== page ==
If you’re paddleboarding or kayaking, I recommend starting further up the estuary near The Ferry Inn and making your way down to Poppit Sands.

3. Crabbing

There are some great rock pools towards the west end of the beach which are good for crabbing. If you don’t have crabbing equipment, the RNLI shop at the beach sells buckets.

4. Enjoy a Pastry from Crwst

Crwst bakery from Cardigan has recently opened its second site, taking over the café at Poppit Sands. They are a local business and pride themselves on using eco-friendly local coffee roasters.

They serve up a range of pastries, ice cream, and more. I can confirm that the cinnamon roll shown above was among the BEST I’ve had in a long time.

The price of a coffee here is around £2.70 to £3 which is a little above average but to be expected from such a location. It’s open 10am-6pm every day.

5. Go on a Dolphin Spotting Trip

Although you can sometimes spot bottlenose dolphins from the shoreline, the best way to see them is by taking a dolphin spotting excursion.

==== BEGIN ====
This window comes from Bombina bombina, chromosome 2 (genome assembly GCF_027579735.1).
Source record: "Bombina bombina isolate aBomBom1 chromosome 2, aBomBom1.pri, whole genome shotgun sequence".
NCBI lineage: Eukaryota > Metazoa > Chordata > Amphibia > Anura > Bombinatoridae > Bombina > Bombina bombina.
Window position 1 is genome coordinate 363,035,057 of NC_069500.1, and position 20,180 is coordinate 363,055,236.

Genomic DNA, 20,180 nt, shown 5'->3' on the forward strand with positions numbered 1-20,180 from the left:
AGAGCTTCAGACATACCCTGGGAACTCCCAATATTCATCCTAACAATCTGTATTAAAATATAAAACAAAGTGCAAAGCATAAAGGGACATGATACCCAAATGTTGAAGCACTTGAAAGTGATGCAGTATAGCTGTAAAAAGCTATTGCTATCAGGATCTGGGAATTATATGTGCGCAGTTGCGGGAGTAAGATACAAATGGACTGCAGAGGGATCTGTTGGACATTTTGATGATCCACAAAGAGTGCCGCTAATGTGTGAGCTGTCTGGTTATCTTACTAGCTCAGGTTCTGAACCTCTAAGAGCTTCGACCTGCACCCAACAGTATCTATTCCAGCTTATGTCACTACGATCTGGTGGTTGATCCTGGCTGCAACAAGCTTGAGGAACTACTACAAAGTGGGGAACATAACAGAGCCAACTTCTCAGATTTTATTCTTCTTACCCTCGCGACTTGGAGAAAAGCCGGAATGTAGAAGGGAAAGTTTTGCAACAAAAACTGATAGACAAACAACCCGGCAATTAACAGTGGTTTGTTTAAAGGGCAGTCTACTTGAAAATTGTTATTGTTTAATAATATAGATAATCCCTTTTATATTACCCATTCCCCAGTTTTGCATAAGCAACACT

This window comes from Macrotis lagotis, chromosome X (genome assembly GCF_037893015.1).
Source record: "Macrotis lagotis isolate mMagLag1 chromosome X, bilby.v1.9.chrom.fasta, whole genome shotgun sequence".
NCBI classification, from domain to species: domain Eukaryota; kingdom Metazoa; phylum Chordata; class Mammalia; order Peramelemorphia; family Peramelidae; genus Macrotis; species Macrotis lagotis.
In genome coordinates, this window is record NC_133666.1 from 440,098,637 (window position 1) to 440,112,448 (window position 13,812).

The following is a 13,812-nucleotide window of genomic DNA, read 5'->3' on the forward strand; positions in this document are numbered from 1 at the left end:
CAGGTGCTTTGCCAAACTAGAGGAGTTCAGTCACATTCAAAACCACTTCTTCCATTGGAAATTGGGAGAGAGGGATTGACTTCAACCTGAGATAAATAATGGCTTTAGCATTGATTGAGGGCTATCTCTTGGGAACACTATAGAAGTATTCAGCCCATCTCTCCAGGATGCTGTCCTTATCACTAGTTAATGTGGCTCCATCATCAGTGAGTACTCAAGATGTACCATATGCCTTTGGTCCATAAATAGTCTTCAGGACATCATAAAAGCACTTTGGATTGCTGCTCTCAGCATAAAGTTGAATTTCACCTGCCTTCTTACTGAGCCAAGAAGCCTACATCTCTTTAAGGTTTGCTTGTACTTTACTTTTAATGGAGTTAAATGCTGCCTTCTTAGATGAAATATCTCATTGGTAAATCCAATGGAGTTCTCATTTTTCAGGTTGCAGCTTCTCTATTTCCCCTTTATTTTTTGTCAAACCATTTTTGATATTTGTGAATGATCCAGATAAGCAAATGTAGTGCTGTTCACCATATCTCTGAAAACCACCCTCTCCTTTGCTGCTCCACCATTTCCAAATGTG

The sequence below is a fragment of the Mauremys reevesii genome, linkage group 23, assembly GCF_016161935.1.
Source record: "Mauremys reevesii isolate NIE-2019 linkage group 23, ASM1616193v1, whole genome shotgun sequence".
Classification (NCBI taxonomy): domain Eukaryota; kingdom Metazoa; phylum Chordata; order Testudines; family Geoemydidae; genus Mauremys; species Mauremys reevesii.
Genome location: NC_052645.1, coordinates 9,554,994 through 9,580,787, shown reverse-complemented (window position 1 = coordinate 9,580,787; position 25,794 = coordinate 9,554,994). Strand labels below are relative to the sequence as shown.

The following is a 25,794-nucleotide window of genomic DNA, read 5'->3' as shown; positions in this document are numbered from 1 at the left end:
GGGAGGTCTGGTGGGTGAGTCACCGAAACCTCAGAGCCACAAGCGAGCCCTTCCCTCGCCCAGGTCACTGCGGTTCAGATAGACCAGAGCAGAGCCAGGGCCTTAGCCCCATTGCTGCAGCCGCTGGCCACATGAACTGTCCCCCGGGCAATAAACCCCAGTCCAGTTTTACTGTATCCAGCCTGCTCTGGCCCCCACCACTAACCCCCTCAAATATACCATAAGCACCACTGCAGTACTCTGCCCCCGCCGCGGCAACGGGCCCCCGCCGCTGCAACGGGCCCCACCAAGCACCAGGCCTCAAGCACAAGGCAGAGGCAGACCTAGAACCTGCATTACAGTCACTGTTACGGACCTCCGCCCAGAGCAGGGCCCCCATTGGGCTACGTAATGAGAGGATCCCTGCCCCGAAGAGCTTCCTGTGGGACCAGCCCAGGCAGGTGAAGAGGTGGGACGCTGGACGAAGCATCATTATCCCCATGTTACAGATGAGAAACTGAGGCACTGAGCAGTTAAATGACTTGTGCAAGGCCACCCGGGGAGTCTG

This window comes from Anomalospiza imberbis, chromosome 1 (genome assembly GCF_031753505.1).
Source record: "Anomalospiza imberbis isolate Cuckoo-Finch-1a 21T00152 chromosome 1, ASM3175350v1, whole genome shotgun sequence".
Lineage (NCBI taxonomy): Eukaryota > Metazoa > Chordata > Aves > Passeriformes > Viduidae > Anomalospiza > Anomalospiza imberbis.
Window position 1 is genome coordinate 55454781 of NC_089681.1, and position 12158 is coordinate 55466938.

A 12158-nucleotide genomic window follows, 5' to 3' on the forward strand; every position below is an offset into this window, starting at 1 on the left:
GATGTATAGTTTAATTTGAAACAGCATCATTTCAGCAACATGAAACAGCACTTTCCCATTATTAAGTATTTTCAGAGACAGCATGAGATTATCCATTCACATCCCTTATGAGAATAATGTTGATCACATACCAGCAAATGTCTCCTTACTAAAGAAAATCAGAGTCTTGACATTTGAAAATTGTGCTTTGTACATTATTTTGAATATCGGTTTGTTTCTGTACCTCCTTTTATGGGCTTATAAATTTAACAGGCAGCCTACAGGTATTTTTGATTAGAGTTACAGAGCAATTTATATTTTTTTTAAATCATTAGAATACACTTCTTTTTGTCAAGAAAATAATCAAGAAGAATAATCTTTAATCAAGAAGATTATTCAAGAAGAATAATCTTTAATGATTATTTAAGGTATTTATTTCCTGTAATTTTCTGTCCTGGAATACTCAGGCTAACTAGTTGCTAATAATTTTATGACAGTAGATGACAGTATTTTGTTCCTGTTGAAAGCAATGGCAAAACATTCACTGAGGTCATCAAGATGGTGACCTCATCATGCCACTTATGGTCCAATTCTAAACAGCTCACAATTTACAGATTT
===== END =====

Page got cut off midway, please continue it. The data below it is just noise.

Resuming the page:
The best tour in this area is A Bay To Remember which departs Just 5 minutes away by car, slightly further up the Afon Teifi.


Tide

The tide comes in and out quickly at Poppit Sands and much of the beach disappears at high tide. It’s best to visit at or around low tide. See the latest local tide times on the Met Office website here.


Related Questions

Is Poppit Sands Good For Surfing?

Yes, Poppit Sands beach is good for surfing with beginner-friendly waves and a lifeguard on hand during the summer months.

Is Poppit Sands Good For Kayaking And Paddleboarding?

Yes, Poppit Sands is a popular spot for kayaking and paddleboarding, most people start from ‘The Moorings’ at St Dogmaels where there is a slipway and paddle down to Poppit Sands. You can park along the roadside for free here.

Kieren is the founder and editor-in-chief of Wales Guidebook. Originally from rural Mid-Wales, he has lived all over the country from Cardiff to Wrexham. A true Welshman, Kieren created this site to share his passion for Wales and help others discover this beautiful country.